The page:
When Ivins applied to Fort Detrick in the late 1980s, he had “an impressive resume,” said John Ezzell, a former top scientist there who was part of a hiring committee that selected Ivins to work on the human anthrax vaccine. “We thought he worked out really well. He was a critical part of our vaccine studies.”
Ezzell said the experiments did not involve anthrax in its dried form, the type found in the letter to then-Senate Majority Leader Tom Daschle, D-S.D., that was so finely ground it could immediately become airborne. Ivins worked with small teams of scientists; their findings had global significance in the field of anthrax studies and were later used by opponents of a mandatory vaccination program instituted by the Pentagon that has been highly controversial.
Ivins eventually would be awarded the Defense Department’s highest honor for civilian performance for helping to resurrect a vaccine that could protect against anthrax. At a March 2003 ceremony, Ivins described the award, which he received along with several colleagues, as unexpected. “Awards are nice. But the real satisfaction is knowing the vaccine is back on-line,” he told a military publication.
After the anthrax mailings in October 2001, the Fort Detrick labs went into a frenetic response, testing suspicious mail and packages virtually around the clock. Ivins was part of a team that analyzed the handwritten letter sent to Daschle, packed with bacillus anthracis spores that matched the primary strain used in Fort Detrick research.
In early 2002, without notifying his supervisors, Ivins began sampling areas in the Detrick lab space that he believed might be contaminated with anthrax. He took unauthorized samples from the lab containment areas and later acknowledged to Army officials that he had violated protocol.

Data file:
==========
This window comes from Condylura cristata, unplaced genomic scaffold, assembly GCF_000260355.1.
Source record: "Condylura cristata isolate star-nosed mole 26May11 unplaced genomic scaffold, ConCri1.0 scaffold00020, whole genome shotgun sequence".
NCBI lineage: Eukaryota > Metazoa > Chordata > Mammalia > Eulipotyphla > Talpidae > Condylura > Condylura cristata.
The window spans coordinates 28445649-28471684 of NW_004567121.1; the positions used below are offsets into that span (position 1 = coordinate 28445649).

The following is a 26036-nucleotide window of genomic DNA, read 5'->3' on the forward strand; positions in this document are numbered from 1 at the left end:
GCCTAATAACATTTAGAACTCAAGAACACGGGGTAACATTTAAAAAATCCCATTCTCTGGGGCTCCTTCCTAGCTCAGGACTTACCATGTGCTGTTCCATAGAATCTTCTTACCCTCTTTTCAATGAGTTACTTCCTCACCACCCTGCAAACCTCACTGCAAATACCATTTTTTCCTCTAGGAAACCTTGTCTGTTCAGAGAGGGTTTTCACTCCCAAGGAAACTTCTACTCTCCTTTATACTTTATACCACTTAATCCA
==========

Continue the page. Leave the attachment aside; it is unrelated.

Ivins’ odd behavior was detailed in an Army investigation, but he did not surface as a potential suspect in the mailings case.
Over the past two years, many who knew him saw the effects of pressure as the anthrax investigation veered toward him. He was finding it harder to work and planned to retire in September. But even as his troubles mounted and his mood darkened, “a lot of people cared about him,” Byrne said. “He is not Timothy McVeigh. He’s not the Unabomber.”
Still, by spring, Ivins’ life seemed to be falling apart. Police were called to his house March 19, when he was discovered unconscious and briefly admitted to a hospital. On July 10, they encountered Ivins again, this time after a counselor called from Fort Detrick to report that he was a danger to himself, ranting about weapons and making death threats. He went with police to Frederick Memorial Hospital, where he was admitted to a psychiatric ward. He was released, but his erratic behavior prompted his therapist, Jean Duley, to seek a protective order. Duley wrote that Ivins “has a history dating to his graduate days of homicidal threats, actions, plans, threats & actions toward therapists.”
She quoted his psychiatrist, Dr. David Irwin, as calling him “homicidal, sociopathic, with clear intentions.”